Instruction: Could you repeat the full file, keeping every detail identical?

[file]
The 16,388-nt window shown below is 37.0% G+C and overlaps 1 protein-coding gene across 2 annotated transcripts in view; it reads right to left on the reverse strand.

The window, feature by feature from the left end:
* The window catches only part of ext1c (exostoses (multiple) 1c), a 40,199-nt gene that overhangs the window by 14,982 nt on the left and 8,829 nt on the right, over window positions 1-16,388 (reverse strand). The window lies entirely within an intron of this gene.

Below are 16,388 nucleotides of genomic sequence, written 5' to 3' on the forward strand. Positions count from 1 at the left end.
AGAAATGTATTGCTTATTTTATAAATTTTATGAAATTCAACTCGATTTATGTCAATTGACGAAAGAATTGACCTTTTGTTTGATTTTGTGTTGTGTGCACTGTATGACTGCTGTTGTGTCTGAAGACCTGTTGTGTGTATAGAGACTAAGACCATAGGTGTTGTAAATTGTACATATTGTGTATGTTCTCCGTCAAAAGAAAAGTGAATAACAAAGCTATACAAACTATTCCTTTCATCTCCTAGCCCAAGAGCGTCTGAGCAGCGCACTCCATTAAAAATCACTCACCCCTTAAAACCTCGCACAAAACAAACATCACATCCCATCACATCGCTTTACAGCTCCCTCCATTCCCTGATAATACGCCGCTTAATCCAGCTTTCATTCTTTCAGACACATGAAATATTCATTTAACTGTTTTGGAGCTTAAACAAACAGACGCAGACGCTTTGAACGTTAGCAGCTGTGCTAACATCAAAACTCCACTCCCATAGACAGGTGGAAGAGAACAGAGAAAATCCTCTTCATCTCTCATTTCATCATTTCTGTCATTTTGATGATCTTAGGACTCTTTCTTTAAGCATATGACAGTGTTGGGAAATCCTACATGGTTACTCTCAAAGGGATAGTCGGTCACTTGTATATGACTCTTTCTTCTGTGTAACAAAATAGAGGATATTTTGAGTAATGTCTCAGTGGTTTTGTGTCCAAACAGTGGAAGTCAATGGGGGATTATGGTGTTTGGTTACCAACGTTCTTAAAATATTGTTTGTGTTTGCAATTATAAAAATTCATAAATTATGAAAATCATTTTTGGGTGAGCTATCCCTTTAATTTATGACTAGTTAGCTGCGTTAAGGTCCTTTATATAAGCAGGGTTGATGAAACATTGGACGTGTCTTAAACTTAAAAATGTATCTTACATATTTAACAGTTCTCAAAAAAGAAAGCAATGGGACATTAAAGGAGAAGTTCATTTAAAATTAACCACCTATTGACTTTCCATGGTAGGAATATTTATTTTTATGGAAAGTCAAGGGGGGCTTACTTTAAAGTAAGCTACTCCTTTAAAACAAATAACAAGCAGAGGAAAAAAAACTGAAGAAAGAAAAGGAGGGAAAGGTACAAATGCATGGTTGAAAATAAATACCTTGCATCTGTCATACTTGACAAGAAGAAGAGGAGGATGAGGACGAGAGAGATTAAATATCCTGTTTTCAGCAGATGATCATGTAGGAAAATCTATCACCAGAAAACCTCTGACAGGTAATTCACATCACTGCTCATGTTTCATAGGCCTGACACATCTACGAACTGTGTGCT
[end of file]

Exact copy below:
The 16,388-nt window shown below is 37.0% G+C and overlaps 1 protein-coding gene across 2 annotated transcripts in view; it reads right to left on the reverse strand.

The window, feature by feature from the left end:
* The window catches only part of ext1c (exostoses (multiple) 1c), a 40,199-nt gene that overhangs the window by 14,982 nt on the left and 8,829 nt on the right, over window positions 1-16,388 (reverse strand). The window lies entirely within an intron of this gene.

Below are 16,388 nucleotides of genomic sequence, written 5' to 3' on the forward strand. Positions count from 1 at the left end.
AGAAATGTATTGCTTATTTTATAAATTTTATGAAATTCAACTCGATTTATGTCAATTGACGAAAGAATTGACCTTTTGTTTGATTTTGTGTTGTGTGCACTGTATGACTGCTGTTGTGTCTGAAGACCTGTTGTGTGTATAGAGACTAAGACCATAGGTGTTGTAAATTGTACATATTGTGTATGTTCTCCGTCAAAAGAAAAGTGAATAACAAAGCTATACAAACTATTCCTTTCATCTCCTAGCCCAAGAGCGTCTGAGCAGCGCACTCCATTAAAAATCACTCACCCCTTAAAACCTCGCACAAAACAAACATCACATCCCATCACATCGCTTTACAGCTCCCTCCATTCCCTGATAATACGCCGCTTAATCCAGCTTTCATTCTTTCAGACACATGAAATATTCATTTAACTGTTTTGGAGCTTAAACAAACAGACGCAGACGCTTTGAACGTTAGCAGCTGTGCTAACATCAAAACTCCACTCCCATAGACAGGTGGAAGAGAACAGAGAAAATCCTCTTCATCTCTCATTTCATCATTTCTGTCATTTTGATGATCTTAGGACTCTTTCTTTAAGCATATGACAGTGTTGGGAAATCCTACATGGTTACTCTCAAAGGGATAGTCGGTCACTTGTATATGACTCTTTCTTCTGTGTAACAAAATAGAGGATATTTTGAGTAATGTCTCAGTGGTTTTGTGTCCAAACAGTGGAAGTCAATGGGGGATTATGGTGTTTGGTTACCAACGTTCTTAAAATATTGTTTGTGTTTGCAATTATAAAAATTCATAAATTATGAAAATCATTTTTGGGTGAGCTATCCCTTTAATTTATGACTAGTTAGCTGCGTTAAGGTCCTTTATATAAGCAGGGTTGATGAAACATTGGACGTGTCTTAAACTTAAAAATGTATCTTACATATTTAACAGTTCTCAAAAAAGAAAGCAATGGGACATTAAAGGAGAAGTTCATTTAAAATTAACCACCTATTGACTTTCCATGGTAGGAATATTTATTTTTATGGAAAGTCAAGGGGGGCTTACTTTAAAGTAAGCTACTCCTTTAAAACAAATAACAAGCAGAGGAAAAAAAACTGAAGAAAGAAAAGGAGGGAAAGGTACAAATGCATGGTTGAAAATAAATACCTTGCATCTGTCATACTTGACAAGAAGAAGAGGAGGATGAGGACGAGAGAGATTAAATATCCTGTTTTCAGCAGATGATCATGTAGGAAAATCTATCACCAGAAAACCTCTGACAGGTAATTCACATCACTGCTCATGTTTCATAGGCCTGACACATCTACGAACTGTGTGCT